• Model Validation: The validation of numerical and analytical models is vital through experimental studies. Limited studies compared the numerical simulation results with experimental work, which is essential for validating and broader application of these models.
  • Materials Portfolio: Materials portfolio for the FFF process is rapidly growing. However, few materials (such as PLA and ABS) are considered for numerical and analytical modeling of process or material behavior. The researchers should focus on implementing existing models to a broader range of materials or develop models for materials not yet considered in the literature.
  • Polymer Composites: Two-phase materials (composites) are also barely considered for the numerical modeling of material or the FFF process. The most reported models address linear amorphous polymers. Different polymers exhibit different characteristics, such as bare PLA and ABS act as amorphous materials; however, PBT, PA12, and PEEK exhibit a semi-crystalline nature [29][30][31]. Moreover, the addition of the reinforcing phase can alter the nature of the resulting composite material, e.g., PLA acts as semi-crystalline material with tricalcium phosphate (TCP) [32]. The effect of reinforcement type and process parameters on polymer nature (amorphous or crystalline) will be worth addressing.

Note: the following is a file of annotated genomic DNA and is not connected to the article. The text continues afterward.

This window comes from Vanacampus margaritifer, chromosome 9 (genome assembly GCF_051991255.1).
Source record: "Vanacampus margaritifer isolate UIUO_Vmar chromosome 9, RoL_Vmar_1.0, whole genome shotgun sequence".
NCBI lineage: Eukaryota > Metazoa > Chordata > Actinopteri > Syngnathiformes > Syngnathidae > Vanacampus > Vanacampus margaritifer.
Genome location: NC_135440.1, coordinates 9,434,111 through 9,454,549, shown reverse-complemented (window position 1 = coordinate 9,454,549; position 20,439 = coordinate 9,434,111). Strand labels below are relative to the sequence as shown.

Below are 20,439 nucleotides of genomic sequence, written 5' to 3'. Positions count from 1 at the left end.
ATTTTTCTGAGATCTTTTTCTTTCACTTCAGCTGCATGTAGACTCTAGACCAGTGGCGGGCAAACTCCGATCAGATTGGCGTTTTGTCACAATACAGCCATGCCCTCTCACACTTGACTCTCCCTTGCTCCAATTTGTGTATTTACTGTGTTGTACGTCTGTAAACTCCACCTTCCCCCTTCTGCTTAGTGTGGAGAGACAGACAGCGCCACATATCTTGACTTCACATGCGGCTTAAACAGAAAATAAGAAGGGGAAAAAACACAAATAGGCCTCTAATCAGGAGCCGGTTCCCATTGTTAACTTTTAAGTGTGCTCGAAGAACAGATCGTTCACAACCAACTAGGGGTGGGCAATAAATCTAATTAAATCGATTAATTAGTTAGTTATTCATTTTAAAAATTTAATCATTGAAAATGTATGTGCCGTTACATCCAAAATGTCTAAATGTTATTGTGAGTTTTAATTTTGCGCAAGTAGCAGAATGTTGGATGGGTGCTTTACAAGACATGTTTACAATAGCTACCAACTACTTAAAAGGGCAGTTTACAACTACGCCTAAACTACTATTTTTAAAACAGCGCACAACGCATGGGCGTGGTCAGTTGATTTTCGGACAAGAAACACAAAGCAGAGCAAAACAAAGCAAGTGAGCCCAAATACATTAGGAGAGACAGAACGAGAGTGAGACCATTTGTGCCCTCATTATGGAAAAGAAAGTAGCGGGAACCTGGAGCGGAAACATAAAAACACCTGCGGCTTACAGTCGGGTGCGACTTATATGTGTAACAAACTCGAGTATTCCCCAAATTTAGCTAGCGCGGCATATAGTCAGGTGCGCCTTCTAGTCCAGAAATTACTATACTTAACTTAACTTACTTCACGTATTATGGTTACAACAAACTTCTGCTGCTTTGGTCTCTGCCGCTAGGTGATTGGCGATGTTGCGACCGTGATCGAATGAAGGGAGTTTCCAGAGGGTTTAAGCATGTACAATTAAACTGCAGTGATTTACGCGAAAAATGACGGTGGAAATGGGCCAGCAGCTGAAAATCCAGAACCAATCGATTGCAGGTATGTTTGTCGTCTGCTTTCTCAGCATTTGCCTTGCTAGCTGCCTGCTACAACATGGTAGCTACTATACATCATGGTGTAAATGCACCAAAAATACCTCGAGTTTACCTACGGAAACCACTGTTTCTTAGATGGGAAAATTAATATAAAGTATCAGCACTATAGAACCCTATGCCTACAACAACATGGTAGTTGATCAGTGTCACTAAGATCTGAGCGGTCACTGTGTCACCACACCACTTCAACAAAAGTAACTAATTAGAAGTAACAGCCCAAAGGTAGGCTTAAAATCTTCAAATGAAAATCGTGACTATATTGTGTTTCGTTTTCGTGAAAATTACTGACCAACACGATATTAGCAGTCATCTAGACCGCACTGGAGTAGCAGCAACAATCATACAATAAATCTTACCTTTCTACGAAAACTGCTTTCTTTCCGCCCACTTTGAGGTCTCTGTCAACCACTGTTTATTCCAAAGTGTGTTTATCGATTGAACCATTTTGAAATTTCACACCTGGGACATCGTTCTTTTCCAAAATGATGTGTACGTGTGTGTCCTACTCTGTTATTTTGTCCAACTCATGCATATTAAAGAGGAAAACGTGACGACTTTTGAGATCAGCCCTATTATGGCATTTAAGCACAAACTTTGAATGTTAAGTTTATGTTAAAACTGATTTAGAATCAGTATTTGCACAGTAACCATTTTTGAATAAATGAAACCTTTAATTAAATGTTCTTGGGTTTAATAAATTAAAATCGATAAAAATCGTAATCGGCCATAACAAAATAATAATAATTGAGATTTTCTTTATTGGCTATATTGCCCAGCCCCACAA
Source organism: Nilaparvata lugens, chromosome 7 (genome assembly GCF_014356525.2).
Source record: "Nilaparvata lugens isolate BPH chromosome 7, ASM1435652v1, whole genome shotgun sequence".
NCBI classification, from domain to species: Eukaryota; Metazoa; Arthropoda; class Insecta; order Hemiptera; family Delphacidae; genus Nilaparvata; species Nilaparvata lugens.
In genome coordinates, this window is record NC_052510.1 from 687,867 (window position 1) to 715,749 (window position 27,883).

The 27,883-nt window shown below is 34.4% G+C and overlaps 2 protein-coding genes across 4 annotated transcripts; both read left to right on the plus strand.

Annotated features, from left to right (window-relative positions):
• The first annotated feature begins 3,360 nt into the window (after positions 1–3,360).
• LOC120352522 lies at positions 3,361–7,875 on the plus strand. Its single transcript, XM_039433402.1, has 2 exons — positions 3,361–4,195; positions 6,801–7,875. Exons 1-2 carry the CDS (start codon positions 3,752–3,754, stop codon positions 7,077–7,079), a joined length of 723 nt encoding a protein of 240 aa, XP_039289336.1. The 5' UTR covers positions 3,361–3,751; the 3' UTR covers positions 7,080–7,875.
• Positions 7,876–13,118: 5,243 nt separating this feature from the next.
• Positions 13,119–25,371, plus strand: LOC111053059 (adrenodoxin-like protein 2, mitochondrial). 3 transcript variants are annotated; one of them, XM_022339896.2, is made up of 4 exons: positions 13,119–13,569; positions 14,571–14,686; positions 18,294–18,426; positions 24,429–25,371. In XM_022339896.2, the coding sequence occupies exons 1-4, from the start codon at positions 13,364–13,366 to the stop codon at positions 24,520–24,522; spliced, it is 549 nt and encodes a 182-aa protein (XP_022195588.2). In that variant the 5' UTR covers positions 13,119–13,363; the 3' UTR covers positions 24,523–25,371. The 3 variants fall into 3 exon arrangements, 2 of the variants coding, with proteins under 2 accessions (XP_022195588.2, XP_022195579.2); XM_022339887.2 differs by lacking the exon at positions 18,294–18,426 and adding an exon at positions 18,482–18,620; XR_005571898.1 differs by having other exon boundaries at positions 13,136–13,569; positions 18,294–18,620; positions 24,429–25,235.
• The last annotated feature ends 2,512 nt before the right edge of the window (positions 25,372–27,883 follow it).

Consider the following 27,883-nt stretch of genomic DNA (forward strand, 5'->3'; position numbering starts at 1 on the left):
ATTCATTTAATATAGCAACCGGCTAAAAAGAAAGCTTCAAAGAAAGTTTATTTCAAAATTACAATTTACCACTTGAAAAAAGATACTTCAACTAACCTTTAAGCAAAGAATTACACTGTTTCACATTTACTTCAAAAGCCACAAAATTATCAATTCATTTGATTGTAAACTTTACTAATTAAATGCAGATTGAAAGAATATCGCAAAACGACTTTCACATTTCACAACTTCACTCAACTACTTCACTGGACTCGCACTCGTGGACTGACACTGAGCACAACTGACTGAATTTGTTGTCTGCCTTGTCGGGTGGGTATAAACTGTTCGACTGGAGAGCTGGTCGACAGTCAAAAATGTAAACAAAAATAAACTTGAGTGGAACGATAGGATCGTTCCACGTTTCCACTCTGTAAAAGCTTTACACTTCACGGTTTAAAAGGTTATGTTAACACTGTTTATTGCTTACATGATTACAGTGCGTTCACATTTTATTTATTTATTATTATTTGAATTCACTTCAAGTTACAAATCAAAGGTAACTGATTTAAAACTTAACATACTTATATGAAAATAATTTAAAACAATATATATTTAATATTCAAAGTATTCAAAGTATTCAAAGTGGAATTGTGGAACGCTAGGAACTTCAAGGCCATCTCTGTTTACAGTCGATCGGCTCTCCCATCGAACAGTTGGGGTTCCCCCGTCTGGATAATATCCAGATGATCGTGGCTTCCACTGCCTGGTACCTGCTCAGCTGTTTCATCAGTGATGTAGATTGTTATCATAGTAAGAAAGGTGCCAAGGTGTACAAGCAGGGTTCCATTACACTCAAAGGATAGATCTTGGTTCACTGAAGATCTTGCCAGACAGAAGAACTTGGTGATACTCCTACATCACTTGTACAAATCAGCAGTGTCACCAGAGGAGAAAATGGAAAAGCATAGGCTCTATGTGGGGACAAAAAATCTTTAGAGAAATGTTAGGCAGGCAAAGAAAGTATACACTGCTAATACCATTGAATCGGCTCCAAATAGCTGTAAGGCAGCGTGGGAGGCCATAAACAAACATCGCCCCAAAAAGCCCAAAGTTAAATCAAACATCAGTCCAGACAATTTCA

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    Rashid, A.A. Fused Filament Fabrication Process. Encyclopedia. Available online: https://encyclopedia.pub/entry/16551 (accessed on 29 June 2022).
    Rashid AA. Fused Filament Fabrication Process. Encyclopedia. Available at: https://encyclopedia.pub/entry/16551. Accessed June 29, 2022.
    Rashid, Ans Al. "Fused Filament Fabrication Process," Encyclopedia, https://encyclopedia.pub/entry/16551 (accessed June 29, 2022).
    Rashid, A.A. (2021, November 30). Fused Filament Fabrication Process. In Encyclopedia. https://encyclopedia.pub/entry/16551
    Rashid, Ans Al. ''Fused Filament Fabrication Process.'' Encyclopedia. Web. 30 November, 2021.